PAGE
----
IPFS Mike Renzulli

More About: Philosophy of Liberty

The Immorality of Animal "Rights"

In his response to my column, Marc Victor gave a bit more clarity to his position on eating meat and the treatment of animals. Essentially, he states that humans don't act ethically toward animals and pointed to a video narrated by Paul McCartney demonstrating how animals are slaughtered inhumanely during the production of meat products. While I am glad he prefers not to force anyone to adopt his dietary choices or new found ethic and am pleased that his health has improved as a result of reduced meat consumption, however, his philosophical or moral justification is still extremely weak.  

For example, the video Marc cites as one way to show that humans do not treat animals ethically was produced by PETA. That group is notorious for releasing edited, skewed videos that are geared to no only slander slaughterhouses and medical laboratories but also gross out people in hopes that they no longer eat meat. A similar tactic is used by anti-abortion groups in which anti-abortion protesters use pictures of ripped up, bloodied fetuses and skewed videos in hopes of scaring women into not to having abortions or slander reproductive health organizations (like Planned Parenthood). PETA's leader, Ingrid Newkirk, has said previously  that humans are a cancer on the Earth and at one point even hoped that Mad Cow Disease would come to the US in hopes of killing humans off since to do so would be good for the environment.

The problem with Marc's newly found morality is that it is not only based on subjectivism (i.e. his feelings) but also draws from utilitarian philosophy as evidenced by his citing an essay authored by philosophy professor Louis P. Pojman's. Polman draws from Peter Singer and other utilitarian philosophers in which Singer authored the book entitled Animal Liberation that not only inspired the modern-day animal rights movement but, essentially, states that humans are a means to an end for the needs of nature. Marc's use of the non-aggression principle (NAP) also demonstrates a stark problem with libertarian philosophy. 

The problem with NAP is the example that Marc outlines as his reasons why it applies. In his view, it is immoral to kill any animal including those humans use for consumption, domestication, clothing or even medical testing. If all aggression is wrong, then no amount of action taken by humans in terms of using animals or even plants for food can be justifiable since the basis of animal rights is based on the pain-pleasure principle. Studies have been done, for example, revealing evidence that plants feel pain, have the same senses as humans and demonstrate some sort of intelligence. Based on the conclusions of animal rights philosophers, even the cultivation and consumption of plants for human survival would violate the NAP since to consume or even rip plants up from their roots would be considered a violation of their rights (e.g.: I feel pain, therefore I have rights).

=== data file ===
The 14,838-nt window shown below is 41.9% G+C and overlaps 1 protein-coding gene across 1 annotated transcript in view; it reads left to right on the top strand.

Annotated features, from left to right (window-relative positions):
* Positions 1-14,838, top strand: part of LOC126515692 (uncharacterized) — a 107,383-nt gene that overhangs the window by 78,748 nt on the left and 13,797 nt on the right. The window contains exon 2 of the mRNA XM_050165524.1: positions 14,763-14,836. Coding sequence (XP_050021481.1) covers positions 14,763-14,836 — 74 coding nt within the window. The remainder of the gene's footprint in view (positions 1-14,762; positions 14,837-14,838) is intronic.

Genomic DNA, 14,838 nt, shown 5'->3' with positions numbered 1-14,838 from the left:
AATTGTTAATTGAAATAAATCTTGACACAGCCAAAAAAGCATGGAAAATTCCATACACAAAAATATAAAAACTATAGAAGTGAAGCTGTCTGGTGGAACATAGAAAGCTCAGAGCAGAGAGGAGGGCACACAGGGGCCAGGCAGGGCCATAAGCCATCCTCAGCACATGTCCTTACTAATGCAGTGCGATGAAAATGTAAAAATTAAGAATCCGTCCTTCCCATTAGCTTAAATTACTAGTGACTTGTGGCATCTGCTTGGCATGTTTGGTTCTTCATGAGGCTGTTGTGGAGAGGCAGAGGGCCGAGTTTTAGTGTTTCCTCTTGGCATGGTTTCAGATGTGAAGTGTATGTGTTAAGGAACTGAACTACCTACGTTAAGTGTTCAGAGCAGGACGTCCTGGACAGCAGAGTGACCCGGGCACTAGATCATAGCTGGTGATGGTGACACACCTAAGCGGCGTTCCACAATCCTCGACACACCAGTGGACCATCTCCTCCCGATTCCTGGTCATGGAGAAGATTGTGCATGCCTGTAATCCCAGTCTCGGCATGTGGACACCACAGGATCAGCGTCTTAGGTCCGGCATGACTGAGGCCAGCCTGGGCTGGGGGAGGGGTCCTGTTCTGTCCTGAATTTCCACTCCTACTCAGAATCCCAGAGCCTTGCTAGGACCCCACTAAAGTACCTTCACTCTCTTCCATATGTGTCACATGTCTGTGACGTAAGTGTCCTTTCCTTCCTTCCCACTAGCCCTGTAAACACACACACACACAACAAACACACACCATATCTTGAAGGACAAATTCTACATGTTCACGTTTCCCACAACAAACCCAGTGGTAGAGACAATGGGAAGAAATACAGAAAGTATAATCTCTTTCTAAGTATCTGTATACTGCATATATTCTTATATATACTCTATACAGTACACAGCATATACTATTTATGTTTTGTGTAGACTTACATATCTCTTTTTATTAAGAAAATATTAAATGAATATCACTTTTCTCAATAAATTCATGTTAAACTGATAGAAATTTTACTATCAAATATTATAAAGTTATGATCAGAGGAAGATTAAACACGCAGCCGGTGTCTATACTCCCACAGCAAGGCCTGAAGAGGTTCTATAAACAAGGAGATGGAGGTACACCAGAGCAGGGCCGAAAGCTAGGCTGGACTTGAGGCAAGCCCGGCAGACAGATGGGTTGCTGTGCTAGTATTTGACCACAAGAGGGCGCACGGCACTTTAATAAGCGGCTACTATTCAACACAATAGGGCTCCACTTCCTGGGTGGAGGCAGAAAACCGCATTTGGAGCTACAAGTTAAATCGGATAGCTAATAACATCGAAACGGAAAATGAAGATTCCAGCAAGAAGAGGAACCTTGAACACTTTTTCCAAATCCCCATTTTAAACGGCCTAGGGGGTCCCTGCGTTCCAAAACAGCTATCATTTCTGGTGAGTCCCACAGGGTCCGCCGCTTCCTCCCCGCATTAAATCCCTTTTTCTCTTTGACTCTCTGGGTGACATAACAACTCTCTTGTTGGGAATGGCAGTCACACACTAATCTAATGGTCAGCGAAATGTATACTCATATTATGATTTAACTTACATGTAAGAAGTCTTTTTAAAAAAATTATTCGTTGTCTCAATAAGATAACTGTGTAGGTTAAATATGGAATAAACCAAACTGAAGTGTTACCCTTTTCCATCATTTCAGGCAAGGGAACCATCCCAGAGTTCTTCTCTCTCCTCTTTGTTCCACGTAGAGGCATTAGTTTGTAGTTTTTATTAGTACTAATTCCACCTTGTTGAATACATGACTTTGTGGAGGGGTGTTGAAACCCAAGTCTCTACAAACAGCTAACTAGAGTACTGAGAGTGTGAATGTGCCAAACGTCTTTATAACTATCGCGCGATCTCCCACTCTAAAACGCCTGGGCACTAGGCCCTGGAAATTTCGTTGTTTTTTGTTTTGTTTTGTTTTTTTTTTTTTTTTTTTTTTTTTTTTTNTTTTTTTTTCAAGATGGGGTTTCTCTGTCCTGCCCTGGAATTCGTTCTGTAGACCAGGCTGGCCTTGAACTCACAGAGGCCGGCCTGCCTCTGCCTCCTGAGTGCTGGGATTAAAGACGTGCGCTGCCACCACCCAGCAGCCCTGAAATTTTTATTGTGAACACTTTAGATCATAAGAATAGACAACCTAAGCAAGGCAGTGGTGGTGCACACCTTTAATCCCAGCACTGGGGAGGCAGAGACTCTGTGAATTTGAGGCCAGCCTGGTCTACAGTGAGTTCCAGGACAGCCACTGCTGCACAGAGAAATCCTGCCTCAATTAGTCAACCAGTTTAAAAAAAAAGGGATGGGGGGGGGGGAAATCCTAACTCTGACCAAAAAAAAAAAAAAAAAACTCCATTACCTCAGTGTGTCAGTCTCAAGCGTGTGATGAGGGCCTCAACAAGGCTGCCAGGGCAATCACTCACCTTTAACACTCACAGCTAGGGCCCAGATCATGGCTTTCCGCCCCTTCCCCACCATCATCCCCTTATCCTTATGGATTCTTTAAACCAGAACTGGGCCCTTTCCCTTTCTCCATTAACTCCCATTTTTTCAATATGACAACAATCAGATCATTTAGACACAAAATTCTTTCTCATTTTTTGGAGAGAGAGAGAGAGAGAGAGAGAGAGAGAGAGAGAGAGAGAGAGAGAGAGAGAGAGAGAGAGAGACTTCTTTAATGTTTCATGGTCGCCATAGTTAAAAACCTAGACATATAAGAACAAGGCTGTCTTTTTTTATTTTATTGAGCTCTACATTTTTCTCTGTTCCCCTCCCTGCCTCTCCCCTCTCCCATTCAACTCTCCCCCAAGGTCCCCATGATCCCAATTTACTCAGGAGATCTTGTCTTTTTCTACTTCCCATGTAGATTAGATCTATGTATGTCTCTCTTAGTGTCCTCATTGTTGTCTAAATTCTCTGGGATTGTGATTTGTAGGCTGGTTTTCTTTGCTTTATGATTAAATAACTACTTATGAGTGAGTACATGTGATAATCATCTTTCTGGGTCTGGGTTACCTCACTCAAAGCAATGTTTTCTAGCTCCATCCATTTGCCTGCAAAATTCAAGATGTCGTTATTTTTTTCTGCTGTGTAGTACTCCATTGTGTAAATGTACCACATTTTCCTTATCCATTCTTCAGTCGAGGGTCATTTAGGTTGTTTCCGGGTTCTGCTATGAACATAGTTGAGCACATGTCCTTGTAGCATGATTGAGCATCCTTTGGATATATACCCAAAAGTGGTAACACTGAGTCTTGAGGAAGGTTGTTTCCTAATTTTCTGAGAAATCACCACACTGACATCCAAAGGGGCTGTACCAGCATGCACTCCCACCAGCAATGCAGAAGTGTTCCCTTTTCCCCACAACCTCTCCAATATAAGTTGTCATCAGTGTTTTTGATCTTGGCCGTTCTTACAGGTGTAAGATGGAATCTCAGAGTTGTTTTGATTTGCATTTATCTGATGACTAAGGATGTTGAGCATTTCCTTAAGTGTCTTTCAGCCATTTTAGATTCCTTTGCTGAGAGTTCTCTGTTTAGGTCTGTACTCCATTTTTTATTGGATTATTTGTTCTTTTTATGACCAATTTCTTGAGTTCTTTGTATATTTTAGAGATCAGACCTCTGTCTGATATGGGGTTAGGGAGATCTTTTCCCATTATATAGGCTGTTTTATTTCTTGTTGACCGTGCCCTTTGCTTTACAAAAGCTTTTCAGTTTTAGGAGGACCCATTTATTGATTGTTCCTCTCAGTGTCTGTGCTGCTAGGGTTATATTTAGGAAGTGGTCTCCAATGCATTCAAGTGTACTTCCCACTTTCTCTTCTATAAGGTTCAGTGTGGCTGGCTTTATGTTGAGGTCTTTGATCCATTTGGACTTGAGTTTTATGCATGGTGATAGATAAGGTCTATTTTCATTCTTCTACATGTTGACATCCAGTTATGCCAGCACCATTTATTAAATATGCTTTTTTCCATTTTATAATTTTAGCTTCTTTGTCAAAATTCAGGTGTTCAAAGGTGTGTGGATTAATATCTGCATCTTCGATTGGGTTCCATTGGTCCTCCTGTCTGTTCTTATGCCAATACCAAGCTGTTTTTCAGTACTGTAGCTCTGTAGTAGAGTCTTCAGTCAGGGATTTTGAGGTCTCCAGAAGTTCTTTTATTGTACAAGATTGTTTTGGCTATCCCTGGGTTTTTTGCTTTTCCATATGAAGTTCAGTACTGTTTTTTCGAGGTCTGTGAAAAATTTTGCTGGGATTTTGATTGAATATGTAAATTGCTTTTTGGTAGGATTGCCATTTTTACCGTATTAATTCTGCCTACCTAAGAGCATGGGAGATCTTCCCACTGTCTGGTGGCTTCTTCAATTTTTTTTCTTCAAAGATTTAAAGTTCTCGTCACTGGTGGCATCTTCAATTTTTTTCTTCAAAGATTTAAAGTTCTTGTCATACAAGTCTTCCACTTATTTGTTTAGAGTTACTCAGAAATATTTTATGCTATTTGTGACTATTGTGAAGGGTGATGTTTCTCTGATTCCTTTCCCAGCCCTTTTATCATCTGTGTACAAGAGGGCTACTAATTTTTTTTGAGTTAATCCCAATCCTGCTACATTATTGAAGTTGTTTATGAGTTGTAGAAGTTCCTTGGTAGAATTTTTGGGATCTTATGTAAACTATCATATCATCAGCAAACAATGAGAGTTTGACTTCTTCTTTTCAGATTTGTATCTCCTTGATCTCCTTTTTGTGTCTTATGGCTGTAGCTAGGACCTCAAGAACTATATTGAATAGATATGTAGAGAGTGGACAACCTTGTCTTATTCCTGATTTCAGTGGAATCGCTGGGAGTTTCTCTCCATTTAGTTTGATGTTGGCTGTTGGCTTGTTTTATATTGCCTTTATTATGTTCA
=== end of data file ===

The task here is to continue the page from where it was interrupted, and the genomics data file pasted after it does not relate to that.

As I mentioned earlier, humans are nature's favored species because of our abilities of deliberation and choice (i.e. reason). It is because of our capability to reason and choose that mankind has a moral right to use Earth's resources (including animals) for our survival and betterment. Animals lack any rational faculties or sense of morality. Their primary means of survival is predatory instincts and sensory perception. Animals cannot think and reason the way people do, therefore, they cannot and should not be afforded the same rights or treatment as humans.

Only humans have the ability to deal with other members of our own species by rational, voluntary means. There is no such morality among animals in the least. Let me stress that I am sure this is not indicative of Marc, but animal rights groups and the philosophy they are based on assume humans cannot use animals for our betterment or survival which is tantamount to saying people have no right to control their own lives. In groups, like PETA's view, human well being must be sacrificed for the welfare of creatures who not only lack any capacity of rational thought but also lack a sense of morality. The consequence of a court of law, legislative, ethical, or even contractual declaration establishing rights for animals leads to the obliteration of individual rights which, in turn, results in the negation of human life itself. Animal rights is a way to elevate or revere the savagery of the animal kingdom over the rationality of human civilization.